Alternatively, a ferrite/magnetic metal exchange-coupled magnetic structure as described in the first magnetic layer 302 of the AP pinned spin valve 300 with respect to
An analogous ferrite/magnetic metal exchange-coupled magnetic structure may also be used in an AP-free structure design according to a fourth embodiment of the present invention.
A cross-sectional schematic diagram of an AP free spin valve 421 having AP free structure 401 as described in
Furthermore, a cobalt-ferrite layer may be added to a simple spin valve to assist in magnetization biasing, magnetization stabilizing, and current confining as shown in
Alternatively, the AP structures containing cobalt-ferrite layers described in above Figures, except
Nevertheless, the exchange pinning field is achieved about 60 Oe and the blocking temperature is greater than 200° C., which are shown in FIG. 7. Analysis of the composition of the cobalt-ferrite layer shows a cobalt content of 4%, which is equivalent with x equal to 0.33, compared with stoichiometric cobalt-ferrite of 14.3% cobalt, which is equivalent to x equal to 1. This indicates that the cobalt-ferrite composition is far from optimal for the maximum magnetic anisotropy, nevertheless, significant pinning and a blocking temperature greater than 200° C. for a ferrite layer much thinner than 200 Å is demonstrated.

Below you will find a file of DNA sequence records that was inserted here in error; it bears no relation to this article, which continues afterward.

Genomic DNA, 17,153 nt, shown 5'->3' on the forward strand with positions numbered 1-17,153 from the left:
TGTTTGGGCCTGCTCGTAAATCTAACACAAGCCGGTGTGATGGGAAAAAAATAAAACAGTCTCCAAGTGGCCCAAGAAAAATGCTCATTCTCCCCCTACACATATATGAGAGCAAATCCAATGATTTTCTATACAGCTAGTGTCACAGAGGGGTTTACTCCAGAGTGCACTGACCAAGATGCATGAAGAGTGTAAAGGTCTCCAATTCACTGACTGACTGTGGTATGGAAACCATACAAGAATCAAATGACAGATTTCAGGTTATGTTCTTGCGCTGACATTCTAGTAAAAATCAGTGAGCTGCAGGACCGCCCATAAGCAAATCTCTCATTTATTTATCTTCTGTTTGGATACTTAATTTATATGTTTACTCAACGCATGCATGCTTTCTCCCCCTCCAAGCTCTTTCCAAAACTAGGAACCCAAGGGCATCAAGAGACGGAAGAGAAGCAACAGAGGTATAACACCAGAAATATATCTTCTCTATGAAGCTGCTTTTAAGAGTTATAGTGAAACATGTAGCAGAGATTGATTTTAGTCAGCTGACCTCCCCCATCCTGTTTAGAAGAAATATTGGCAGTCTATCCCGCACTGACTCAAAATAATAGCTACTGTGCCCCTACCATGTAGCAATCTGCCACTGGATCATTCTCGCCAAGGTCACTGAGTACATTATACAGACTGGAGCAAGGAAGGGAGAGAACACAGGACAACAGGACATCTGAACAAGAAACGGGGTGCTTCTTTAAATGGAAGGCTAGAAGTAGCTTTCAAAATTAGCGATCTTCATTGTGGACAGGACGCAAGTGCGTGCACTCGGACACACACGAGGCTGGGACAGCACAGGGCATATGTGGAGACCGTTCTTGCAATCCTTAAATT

Spin valve 800 shows substantial magnetoresistance values in spite of the fact that the substrate temperature is not optimized, either for ordering of the cobalt-ferrite or subsequent formation of the pinned layer interface. A wide range of oxidation conditions are used during cobalt-ferrite layer 804 formation.
Alternatively, the cobalt-ferrite pinning layer of another sample spin valve may be made by evaporation of Co and Fe from a Co/Fe alloy source (containing 40% Fe) and a flux of oxygen atoms from a RF oxygen beam source onto Si, SiO2 and single crystal MgO (001) substrates. The substrate temperatures are norminally 250° C. The structure of this sample is analyzed to be: Au (24)/permalloy (80%) Ni 53 Å/Co(0.25)Fe(0.17)O(0.58) 219 Å/Si,SiO2, MgO(001). For the polycrystalline structures grown on SiO2 and Si, the exchange bias field is between about 160 Oe and about 200 Oe, which corresponds to an interfacial pinning energy density of about 0.1 erg/cm2. The exchange bias is significant smaller, about 10 Oe, for the structure grown on MgO (001) possibly because of the larger grain size of the ferrite film (latice matched and possibly epitaxial with the MgO). A very effective pinning cobalt ferrite CoxFe3-xO4 layer is possible for x greater than 1.
Analogous methods may be used to deposit a magnetically soft ferrite layer for an AP-free spin valve.
A magnetoresistive sensor of the types depicted in
The MR head of the type depicted in
It will be clear to one skilled in the art that the above embodiment may be altered in many ways without departing from the scope of the invention. Accordingly, the scope of the invention should be determined by the following claims and their legal equivalents.